At the heart of the Palace is The Bishop’s Chapel, a place where prayer and worship have been offered over the centuries. Visitors of all faiths and none are welcome to pause and be refreshed by the ancient peace of this sacred place.
Tuesday at Noon. A short time of prayer and praise at 12 noon. All are welcome.
There are occasionally other services open to the public. Please check the website for details.
This simple, graceful building is dedicated to the Holy Trinity and St. Mark. The unusual dedication is depicted in the modern icon by Silvia Dimitrova which stands to the side of the altar. Built by Bishop Robert Burnell at around the same time as the adjoining Great Hall in the late-thirteenth century, the windows are surprisingly large for the period and the tracery in them is an exceptionally fine example of the Early English style. The roof bosses are of naturalistic foliage and bizarre animals painted in traditional medieval colours.
The Chapel was restored by Bishop George Henry Law in the nineteenth century. In the windows he used fragments of French medieval glass from churches in the Rouen area, which were destroyed in the revolutionary era.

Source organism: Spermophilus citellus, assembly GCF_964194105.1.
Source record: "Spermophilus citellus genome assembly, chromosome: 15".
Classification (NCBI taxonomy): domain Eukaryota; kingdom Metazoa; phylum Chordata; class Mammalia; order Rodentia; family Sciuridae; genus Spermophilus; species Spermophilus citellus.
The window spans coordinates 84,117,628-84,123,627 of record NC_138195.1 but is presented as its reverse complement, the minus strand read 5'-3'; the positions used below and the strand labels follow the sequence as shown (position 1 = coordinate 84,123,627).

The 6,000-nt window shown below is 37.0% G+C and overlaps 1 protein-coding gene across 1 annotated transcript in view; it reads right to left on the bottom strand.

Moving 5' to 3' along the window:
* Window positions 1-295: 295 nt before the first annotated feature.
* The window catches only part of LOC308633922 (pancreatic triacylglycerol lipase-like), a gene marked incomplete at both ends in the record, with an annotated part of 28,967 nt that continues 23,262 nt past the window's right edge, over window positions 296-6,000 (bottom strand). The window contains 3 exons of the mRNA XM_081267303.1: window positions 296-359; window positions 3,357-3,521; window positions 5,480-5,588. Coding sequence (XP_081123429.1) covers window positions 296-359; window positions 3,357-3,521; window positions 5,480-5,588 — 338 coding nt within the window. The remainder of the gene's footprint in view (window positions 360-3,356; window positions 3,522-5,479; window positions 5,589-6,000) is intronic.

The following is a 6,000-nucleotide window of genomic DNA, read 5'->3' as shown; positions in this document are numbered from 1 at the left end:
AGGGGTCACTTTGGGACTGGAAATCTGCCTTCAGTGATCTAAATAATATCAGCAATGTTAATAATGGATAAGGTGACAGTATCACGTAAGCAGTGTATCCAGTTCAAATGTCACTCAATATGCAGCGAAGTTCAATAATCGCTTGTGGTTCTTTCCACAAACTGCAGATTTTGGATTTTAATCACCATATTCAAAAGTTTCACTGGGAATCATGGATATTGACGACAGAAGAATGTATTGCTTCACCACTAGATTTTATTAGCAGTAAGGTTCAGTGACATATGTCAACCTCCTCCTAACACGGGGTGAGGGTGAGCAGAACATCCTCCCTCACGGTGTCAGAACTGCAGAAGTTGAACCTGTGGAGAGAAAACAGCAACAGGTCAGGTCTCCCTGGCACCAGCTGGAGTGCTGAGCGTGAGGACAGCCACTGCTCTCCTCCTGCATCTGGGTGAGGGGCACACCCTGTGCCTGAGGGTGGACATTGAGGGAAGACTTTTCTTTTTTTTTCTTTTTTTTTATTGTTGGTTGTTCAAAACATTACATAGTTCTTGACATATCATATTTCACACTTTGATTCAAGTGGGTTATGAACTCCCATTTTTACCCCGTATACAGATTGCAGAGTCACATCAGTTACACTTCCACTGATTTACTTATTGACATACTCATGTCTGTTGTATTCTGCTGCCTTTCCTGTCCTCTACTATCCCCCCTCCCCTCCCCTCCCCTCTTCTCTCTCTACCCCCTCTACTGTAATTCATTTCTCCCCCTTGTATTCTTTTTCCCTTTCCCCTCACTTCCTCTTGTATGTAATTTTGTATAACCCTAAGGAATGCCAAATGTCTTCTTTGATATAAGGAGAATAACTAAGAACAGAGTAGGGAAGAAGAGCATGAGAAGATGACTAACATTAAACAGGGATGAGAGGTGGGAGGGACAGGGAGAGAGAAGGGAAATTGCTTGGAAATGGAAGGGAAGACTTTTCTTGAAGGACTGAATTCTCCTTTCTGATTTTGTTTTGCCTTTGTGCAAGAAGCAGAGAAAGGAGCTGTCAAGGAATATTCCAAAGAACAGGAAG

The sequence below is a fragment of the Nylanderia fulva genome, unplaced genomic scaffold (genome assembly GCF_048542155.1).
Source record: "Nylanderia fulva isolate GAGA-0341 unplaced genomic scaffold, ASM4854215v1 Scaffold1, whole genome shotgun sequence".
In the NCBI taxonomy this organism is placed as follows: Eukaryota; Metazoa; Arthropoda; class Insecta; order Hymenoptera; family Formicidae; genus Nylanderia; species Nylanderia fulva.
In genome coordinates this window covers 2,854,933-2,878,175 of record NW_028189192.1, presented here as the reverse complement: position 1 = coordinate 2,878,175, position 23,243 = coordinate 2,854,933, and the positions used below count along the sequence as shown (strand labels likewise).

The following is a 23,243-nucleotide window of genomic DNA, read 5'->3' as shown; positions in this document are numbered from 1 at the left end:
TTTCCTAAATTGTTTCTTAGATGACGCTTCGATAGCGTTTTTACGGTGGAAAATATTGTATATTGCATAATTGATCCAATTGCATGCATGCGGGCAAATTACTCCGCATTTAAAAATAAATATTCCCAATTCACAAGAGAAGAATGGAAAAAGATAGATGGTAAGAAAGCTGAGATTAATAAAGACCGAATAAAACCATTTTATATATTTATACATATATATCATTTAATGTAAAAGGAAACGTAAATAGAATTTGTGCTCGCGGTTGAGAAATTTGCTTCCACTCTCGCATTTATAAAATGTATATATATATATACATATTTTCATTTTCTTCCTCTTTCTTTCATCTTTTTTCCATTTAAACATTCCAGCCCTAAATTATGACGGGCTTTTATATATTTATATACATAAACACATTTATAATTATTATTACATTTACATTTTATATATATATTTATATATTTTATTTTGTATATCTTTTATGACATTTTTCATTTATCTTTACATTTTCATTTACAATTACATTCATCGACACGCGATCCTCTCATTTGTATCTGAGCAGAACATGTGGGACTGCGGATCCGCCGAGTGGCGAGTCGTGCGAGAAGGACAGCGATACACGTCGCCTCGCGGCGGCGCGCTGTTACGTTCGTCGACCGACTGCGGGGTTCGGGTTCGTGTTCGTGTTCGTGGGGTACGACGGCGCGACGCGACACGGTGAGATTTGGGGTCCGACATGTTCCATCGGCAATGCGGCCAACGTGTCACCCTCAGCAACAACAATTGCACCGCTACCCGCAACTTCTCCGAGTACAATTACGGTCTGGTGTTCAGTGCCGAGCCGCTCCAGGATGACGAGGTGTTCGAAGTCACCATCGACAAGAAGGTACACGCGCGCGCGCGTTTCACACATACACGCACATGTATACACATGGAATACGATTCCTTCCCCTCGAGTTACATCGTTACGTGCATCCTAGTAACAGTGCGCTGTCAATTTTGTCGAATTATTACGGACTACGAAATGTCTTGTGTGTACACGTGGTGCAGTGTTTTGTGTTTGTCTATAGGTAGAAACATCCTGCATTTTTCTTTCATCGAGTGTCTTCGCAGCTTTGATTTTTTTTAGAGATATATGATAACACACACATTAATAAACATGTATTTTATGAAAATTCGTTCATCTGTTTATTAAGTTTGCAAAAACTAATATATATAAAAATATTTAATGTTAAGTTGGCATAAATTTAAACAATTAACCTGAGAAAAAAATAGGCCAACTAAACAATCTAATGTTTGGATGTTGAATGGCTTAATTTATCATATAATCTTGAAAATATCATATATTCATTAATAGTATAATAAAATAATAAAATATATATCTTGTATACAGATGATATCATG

The pews are early-twentieth century and were carved by apprentice craftsmen from around the diocese. A keen eye can spot the names of their parishes carved into the woodwork.
The Chapel was re-ordered in 2006. The new altar, made of maple and Ancaster stone, was designed by David John and made by Richard Richardson. The altar stands above engraved stone work by John Rowlands Pritchard, with the text, ‘God was in Christ reconciling the world to himself; and has given us the ministry of reconciliation’. (2 Corinthians 5:18).
Reconciliation is an important theme in the Chapel. The five icons behind the altar tell the Biblical story of God’s reconciling love for humanity throughout the ages. The Celtic knot under the altar also reflects this symbolism.
The Chapel is a place of living worship, where the Bishop, Palace staff and visitors come for times of prayer and reflection. Candles and prayer cards mark the passage of pilgrims and other guests. All are welcome to pause here.
10am-4pm (winter) 10am-6pm (summer)
Last admission to The Bishop’s Palace, and therefore including the Bishop’s Chapel, is half an hour before closing.